I loved it so much, I made it my own!
I needed a clock for my Windows desktop, so I searched for one that fitted my needs. Lots of windows clocks later, I was nowhere, so I Googled slightly different and came across a post on the AutoIt forum. Now, there was something I could get my tech into..
Initially developed from "Analog Clock", created April 2006 by greenmachine, with bits by Larry, neogia, and Valuater. Many thanks! I didn't want to re-invent the wheel, but I did want a whole lot more
, and decided to take this thing to the next level. The clock drawing routines are mostly intact, but as for everything else..
corz clock remembers EVERYTHING..
Size, position, transparency, alarms, schemes, messages, previous things, everything!
Save any amount of alarms and notifications, preset-style, available in a drop-down menu. Alarms have individual, and totally configurable..
Not only multiple Daily, Weekday, Weekend, and "One Date" alarms, but now with Custom recurring alarms..
Set alarms to play every three days, every fortnight, every fifty years, or whatever. Handy for birthdays and bin days!
* 'bin day' is the day the trash is collected (Scotland)
Oh! I can't wait to tell you about the color picker!
Beep synth or WAV file alarm sounds..
Create tones, sirens and buzzers, or import WAV files.
Spoken Alarm Messages..
Enter some text, and have it spoken, and much more. Spoken messages can be..
A simple word or phrase, typed text. The path to a plain text file to read. The path to an HTML file to decode and read. A URL to grab, decode and read. (HTML start and end points are also configurable)
So alarms can now be used to read log files, server reports, or anything you want to know, but can't be bothered to read manually. I've started getting the news headlines (from the BBC) in the morning. The possibilities are almost limitless.
Fully configurable speech volume, rate and voice settings for each alarm. Sam reads the news, quiet, and Mary does recipes, loud, so I can hear them in the kitchen!
Recent spoken messages and paths are remembered in a drop-down.
NOTE: You can also override this input and use it to play
.wav files, simply supply the full path to the
This means you can actually play two
.wav files for your alarm, or a playlist and a
.wav, or a playlist and a synth beep, or a playlist and a spoken message, or a
.wav and a spoken message, or a synth beep and a spoken message, and so on..
corz clock will even let you know about any alarms you might have missed when you computer was switched off (you will be notified of all missed "One Date" and "Custom" alarms, whenever they were, and of "Daily", "Weekday", and "Weekend" alarms if you missed them by less than an hour, though you can alter this)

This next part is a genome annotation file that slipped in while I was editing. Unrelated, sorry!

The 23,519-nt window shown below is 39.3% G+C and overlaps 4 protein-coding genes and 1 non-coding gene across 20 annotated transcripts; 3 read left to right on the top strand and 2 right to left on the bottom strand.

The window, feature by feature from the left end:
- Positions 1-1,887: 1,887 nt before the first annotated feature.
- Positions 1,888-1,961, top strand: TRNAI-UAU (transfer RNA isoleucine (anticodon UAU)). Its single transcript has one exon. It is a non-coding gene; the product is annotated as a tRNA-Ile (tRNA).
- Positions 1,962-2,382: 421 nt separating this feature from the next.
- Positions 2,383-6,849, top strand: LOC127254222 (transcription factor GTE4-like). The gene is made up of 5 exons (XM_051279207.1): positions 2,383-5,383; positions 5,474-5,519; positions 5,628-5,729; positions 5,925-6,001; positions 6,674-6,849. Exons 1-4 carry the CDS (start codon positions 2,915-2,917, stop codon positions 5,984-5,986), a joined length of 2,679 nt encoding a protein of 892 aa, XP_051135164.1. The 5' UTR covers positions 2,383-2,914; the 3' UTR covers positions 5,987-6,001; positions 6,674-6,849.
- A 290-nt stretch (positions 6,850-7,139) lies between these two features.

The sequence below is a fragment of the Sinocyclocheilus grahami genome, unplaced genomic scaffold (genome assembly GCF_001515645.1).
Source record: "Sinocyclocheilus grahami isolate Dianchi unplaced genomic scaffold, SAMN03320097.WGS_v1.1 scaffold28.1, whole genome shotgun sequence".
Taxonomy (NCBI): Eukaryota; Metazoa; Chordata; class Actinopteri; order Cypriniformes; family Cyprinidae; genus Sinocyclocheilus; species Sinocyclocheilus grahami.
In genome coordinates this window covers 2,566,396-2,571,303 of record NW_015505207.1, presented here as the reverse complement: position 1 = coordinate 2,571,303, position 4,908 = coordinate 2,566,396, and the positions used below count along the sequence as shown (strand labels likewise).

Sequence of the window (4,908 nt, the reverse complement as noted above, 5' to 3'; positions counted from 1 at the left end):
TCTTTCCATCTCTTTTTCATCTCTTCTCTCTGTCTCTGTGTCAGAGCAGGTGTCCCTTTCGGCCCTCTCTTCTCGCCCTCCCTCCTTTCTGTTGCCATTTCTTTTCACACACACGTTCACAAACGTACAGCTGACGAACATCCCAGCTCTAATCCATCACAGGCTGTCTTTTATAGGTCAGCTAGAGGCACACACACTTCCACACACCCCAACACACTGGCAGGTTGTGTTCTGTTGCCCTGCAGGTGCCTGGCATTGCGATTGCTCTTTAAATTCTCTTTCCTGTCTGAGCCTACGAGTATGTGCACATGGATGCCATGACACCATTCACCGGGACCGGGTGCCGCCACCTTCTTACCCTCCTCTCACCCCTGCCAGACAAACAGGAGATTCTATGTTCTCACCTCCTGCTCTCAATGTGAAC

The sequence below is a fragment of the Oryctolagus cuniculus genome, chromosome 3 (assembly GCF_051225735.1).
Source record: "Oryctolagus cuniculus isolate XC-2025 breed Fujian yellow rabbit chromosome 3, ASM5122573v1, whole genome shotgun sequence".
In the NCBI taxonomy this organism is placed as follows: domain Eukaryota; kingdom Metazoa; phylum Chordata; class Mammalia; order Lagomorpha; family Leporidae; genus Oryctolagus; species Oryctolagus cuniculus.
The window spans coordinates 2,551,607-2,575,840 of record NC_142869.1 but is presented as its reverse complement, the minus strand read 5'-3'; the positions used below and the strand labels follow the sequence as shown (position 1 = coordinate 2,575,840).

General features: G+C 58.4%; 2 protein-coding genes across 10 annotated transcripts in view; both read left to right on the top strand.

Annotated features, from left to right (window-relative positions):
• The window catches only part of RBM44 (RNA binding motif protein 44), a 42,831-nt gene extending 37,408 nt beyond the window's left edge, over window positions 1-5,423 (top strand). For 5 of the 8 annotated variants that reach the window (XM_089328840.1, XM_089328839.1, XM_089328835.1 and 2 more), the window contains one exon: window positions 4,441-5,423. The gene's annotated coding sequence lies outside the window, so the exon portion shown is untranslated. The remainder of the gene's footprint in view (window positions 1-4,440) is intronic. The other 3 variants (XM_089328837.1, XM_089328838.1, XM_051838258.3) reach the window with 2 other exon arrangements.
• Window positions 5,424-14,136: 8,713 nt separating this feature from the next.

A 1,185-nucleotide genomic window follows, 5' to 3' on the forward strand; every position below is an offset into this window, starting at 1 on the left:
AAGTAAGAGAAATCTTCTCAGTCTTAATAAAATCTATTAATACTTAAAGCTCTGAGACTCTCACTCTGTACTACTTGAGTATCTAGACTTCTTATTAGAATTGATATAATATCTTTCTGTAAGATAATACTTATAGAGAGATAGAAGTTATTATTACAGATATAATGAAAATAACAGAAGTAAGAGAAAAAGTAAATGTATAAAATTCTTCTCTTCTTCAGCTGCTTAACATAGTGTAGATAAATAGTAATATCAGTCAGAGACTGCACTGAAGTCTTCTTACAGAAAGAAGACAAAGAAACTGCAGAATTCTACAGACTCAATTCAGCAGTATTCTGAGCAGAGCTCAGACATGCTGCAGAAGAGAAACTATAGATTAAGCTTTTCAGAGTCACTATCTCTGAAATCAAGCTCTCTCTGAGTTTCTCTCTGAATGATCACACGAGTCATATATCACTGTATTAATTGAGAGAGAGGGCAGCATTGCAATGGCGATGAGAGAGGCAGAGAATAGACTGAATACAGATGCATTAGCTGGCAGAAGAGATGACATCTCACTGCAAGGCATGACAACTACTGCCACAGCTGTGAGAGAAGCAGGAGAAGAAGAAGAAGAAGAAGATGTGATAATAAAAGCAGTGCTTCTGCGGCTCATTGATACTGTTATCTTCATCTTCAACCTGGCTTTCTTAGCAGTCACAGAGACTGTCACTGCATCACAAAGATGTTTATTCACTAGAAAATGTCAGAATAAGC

You can set the colour of the clock face, numerals, hour, minute, and second hand, as well as the hour pips, minute pips and transparency, and save all these settings to a cute scheme, readily available in clock's handy context menu.
As well as colors, you can set the length of all the hands, and whether or not to draw the numerals and pips, and save that to your scheme, too.
Create, edit and delete schemes, all from inside the new Schemes preference tab. Samples are provided. Minutes of fun!
Hourly Chimes! (and you want them at five-past? no problem!)
Spoken Hourly Chimes! Such as "Five o' Clock, and all is well", the time part being generated dynamically, of course. And once that's become thoroughly annoying, you can have a simple beep, of whatever pitch you desire.
You can also enter the full path to a wav file as your chime.
Recent WAV and spoken chimes are remembered in a drop-down.
Note: If you use a plain beep for your chime, you get a double-beep at midnight. See commentage if you want the reason.
Quick testing of all audio features from within the preference interface.
Fiddle away to your heart's content, test, fiddle, test ...
Sounds and spoken messages can also be stopped mid-stream. *phew* (as well as clicking the buttons, you can use the PAUSE/Break key)
Individual alarms can be enabled and disabled at will.
There's also a master alarms switch (and one for Chimes, too).
Drag and Drop import/export
Drag and Drop single/multiple import, and single/multiple export of Alarms
Drop-dead easy to store, backup, and share alarms and notifications.
You can email someone an alarm to drop into their clock; remind them to come to your party, or that it's your birthday, or whatever. And of course, you can create and customize in your own clock before you export and send, get them just right, funny and shit.
Backwards compatible with your Analog Clock alarm ini! Go chuck it in!
Beep Synthesizer for almost totally unique Beep Alerts!
Okay, "synthesizer" is a bit of an exaggeration, but it's still a lot of fun. You can control all the parameters of a primitive beep looping mechanism which, though simple, is capable of producing some truly whacky sounds, sirens, buzzers and tones, even phone rings; certainly distinctive enough to provide a range of useful alert noises.